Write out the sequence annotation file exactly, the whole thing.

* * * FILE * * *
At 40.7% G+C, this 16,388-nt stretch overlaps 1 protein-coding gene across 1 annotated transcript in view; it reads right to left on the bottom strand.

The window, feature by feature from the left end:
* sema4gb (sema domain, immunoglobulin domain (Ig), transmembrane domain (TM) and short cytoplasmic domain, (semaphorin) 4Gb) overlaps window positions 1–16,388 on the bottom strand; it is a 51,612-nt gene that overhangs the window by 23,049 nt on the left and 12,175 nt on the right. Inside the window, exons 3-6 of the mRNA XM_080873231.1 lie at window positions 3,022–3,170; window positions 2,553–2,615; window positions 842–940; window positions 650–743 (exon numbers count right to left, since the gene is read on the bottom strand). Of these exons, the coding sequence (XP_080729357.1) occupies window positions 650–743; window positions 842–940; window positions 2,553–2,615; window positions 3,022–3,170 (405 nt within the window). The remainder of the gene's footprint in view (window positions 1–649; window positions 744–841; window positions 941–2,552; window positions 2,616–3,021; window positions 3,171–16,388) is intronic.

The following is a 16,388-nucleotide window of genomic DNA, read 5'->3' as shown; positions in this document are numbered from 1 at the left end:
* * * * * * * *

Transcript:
At 40.7% G+C, this 16,388-nt stretch overlaps 1 protein-coding gene across 1 annotated transcript in view; it reads right to left on the bottom strand.

The window, feature by feature from the left end:
* sema4gb (sema domain, immunoglobulin domain (Ig), transmembrane domain (TM) and short cytoplasmic domain, (semaphorin) 4Gb) overlaps window positions 1–16,388 on the bottom strand; it is a 51,612-nt gene that overhangs the window by 23,049 nt on the left and 12,175 nt on the right. Inside the window, exons 3-6 of the mRNA XM_080873231.1 lie at window positions 3,022–3,170; window positions 2,553–2,615; window positions 842–940; window positions 650–743 (exon numbers count right to left, since the gene is read on the bottom strand). Of these exons, the coding sequence (XP_080729357.1) occupies window positions 650–743; window positions 842–940; window positions 2,553–2,615; window positions 3,022–3,170 (405 nt within the window). The remainder of the gene's footprint in view (window positions 1–649; window positions 744–841; window positions 941–2,552; window positions 2,616–3,021; window positions 3,171–16,388) is intronic.

The following is a 16,388-nucleotide window of genomic DNA, read 5'->3' as shown; positions in this document are numbered from 1 at the left end: